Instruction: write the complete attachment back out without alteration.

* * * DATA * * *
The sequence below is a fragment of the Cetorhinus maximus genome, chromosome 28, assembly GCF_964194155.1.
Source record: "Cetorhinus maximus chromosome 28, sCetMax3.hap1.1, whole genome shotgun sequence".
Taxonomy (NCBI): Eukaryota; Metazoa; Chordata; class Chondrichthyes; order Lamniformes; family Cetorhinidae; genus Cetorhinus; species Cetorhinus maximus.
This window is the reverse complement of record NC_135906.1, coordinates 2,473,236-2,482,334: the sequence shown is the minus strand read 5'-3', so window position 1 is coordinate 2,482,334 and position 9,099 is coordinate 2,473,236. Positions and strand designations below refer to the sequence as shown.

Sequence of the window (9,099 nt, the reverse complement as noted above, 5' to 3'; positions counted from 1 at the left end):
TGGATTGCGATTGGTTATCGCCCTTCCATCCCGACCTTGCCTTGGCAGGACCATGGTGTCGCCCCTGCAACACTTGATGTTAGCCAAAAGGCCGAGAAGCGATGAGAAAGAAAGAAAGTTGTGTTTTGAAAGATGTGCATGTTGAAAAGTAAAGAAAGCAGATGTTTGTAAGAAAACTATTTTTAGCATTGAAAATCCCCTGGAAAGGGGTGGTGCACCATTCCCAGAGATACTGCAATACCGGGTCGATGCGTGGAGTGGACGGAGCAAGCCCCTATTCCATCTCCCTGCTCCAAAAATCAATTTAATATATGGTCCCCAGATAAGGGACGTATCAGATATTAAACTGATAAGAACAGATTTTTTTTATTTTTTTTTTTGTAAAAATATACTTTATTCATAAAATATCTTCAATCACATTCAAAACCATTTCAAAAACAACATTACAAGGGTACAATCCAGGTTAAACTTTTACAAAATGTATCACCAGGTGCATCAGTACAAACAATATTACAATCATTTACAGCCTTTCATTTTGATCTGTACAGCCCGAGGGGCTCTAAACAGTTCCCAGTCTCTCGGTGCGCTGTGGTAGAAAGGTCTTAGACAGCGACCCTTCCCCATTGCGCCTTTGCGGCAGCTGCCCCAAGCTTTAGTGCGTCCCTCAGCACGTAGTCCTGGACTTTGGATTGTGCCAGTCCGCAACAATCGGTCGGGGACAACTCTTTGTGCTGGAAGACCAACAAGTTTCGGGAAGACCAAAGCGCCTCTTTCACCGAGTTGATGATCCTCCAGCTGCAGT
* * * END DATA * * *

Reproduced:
The sequence below is a fragment of the Cetorhinus maximus genome, chromosome 28, assembly GCF_964194155.1.
Source record: "Cetorhinus maximus chromosome 28, sCetMax3.hap1.1, whole genome shotgun sequence".
Taxonomy (NCBI): Eukaryota; Metazoa; Chordata; class Chondrichthyes; order Lamniformes; family Cetorhinidae; genus Cetorhinus; species Cetorhinus maximus.
This window is the reverse complement of record NC_135906.1, coordinates 2,473,236-2,482,334: the sequence shown is the minus strand read 5'-3', so window position 1 is coordinate 2,482,334 and position 9,099 is coordinate 2,473,236. Positions and strand designations below refer to the sequence as shown.

Sequence of the window (9,099 nt, the reverse complement as noted above, 5' to 3'; positions counted from 1 at the left end):
TGGATTGCGATTGGTTATCGCCCTTCCATCCCGACCTTGCCTTGGCAGGACCATGGTGTCGCCCCTGCAACACTTGATGTTAGCCAAAAGGCCGAGAAGCGATGAGAAAGAAAGAAAGTTGTGTTTTGAAAGATGTGCATGTTGAAAAGTAAAGAAAGCAGATGTTTGTAAGAAAACTATTTTTAGCATTGAAAATCCCCTGGAAAGGGGTGGTGCACCATTCCCAGAGATACTGCAATACCGGGTCGATGCGTGGAGTGGACGGAGCAAGCCCCTATTCCATCTCCCTGCTCCAAAAATCAATTTAATATATGGTCCCCAGATAAGGGACGTATCAGATATTAAACTGATAAGAACAGATTTTTTTTATTTTTTTTTTTGTAAAAATATACTTTATTCATAAAATATCTTCAATCACATTCAAAACCATTTCAAAAACAACATTACAAGGGTACAATCCAGGTTAAACTTTTACAAAATGTATCACCAGGTGCATCAGTACAAACAATATTACAATCATTTACAGCCTTTCATTTTGATCTGTACAGCCCGAGGGGCTCTAAACAGTTCCCAGTCTCTCGGTGCGCTGTGGTAGAAAGGTCTTAGACAGCGACCCTTCCCCATTGCGCCTTTGCGGCAGCTGCCCCAAGCTTTAGTGCGTCCCTCAGCACGTAGTCCTGGACTTTGGATTGTGCCAGTCCGCAACAATCGGTCGGGGACAACTCTTTGTGCTGGAAGACCAACAAGTTTCGGGAAGACCAAAGCGCCTCTTTCACCGAGTTGATGATCCTCCAGCTGCAGT